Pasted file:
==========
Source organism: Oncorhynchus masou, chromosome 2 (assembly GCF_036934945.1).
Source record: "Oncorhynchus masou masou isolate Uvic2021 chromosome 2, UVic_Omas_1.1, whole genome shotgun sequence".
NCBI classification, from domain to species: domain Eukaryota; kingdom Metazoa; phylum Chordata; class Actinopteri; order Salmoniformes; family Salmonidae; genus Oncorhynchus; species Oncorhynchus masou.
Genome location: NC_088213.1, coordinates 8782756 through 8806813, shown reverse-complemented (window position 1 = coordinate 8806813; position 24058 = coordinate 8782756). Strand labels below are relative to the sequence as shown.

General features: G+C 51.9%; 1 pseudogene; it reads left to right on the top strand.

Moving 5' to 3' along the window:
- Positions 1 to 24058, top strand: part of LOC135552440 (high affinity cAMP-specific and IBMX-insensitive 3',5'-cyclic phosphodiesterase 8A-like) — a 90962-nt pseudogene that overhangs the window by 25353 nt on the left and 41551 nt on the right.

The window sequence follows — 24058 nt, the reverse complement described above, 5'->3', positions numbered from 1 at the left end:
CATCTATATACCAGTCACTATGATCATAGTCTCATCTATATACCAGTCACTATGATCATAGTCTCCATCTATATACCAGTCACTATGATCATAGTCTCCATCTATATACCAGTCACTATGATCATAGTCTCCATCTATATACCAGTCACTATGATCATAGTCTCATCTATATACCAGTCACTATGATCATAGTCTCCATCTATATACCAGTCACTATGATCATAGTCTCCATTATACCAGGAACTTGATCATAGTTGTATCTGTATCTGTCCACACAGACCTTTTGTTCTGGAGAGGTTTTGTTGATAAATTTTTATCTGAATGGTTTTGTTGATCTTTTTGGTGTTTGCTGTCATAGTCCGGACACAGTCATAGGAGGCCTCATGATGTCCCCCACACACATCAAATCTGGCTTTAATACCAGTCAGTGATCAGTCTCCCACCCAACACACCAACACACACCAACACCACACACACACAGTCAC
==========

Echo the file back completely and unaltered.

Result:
Source organism: Oncorhynchus masou, chromosome 2 (assembly GCF_036934945.1).
Source record: "Oncorhynchus masou masou isolate Uvic2021 chromosome 2, UVic_Omas_1.1, whole genome shotgun sequence".
NCBI classification, from domain to species: domain Eukaryota; kingdom Metazoa; phylum Chordata; class Actinopteri; order Salmoniformes; family Salmonidae; genus Oncorhynchus; species Oncorhynchus masou.
Genome location: NC_088213.1, coordinates 8782756 through 8806813, shown reverse-complemented (window position 1 = coordinate 8806813; position 24058 = coordinate 8782756). Strand labels below are relative to the sequence as shown.

General features: G+C 51.9%; 1 pseudogene; it reads left to right on the top strand.

Moving 5' to 3' along the window:
- Positions 1 to 24058, top strand: part of LOC135552440 (high affinity cAMP-specific and IBMX-insensitive 3',5'-cyclic phosphodiesterase 8A-like) — a 90962-nt pseudogene that overhangs the window by 25353 nt on the left and 41551 nt on the right.

The window sequence follows — 24058 nt, the reverse complement described above, 5'->3', positions numbered from 1 at the left end:
CATCTATATACCAGTCACTATGATCATAGTCTCATCTATATACCAGTCACTATGATCATAGTCTCCATCTATATACCAGTCACTATGATCATAGTCTCCATCTATATACCAGTCACTATGATCATAGTCTCCATCTATATACCAGTCACTATGATCATAGTCTCATCTATATACCAGTCACTATGATCATAGTCTCCATCTATATACCAGTCACTATGATCATAGTCTCCATTATACCAGGAACTTGATCATAGTTGTATCTGTATCTGTCCACACAGACCTTTTGTTCTGGAGAGGTTTTGTTGATAAATTTTTATCTGAATGGTTTTGTTGATCTTTTTGGTGTTTGCTGTCATAGTCCGGACACAGTCATAGGAGGCCTCATGATGTCCCCCACACACATCAAATCTGGCTTTAATACCAGTCAGTGATCAGTCTCCCACCCAACACACCAACACACACCAACACCACACACACACAGTCAC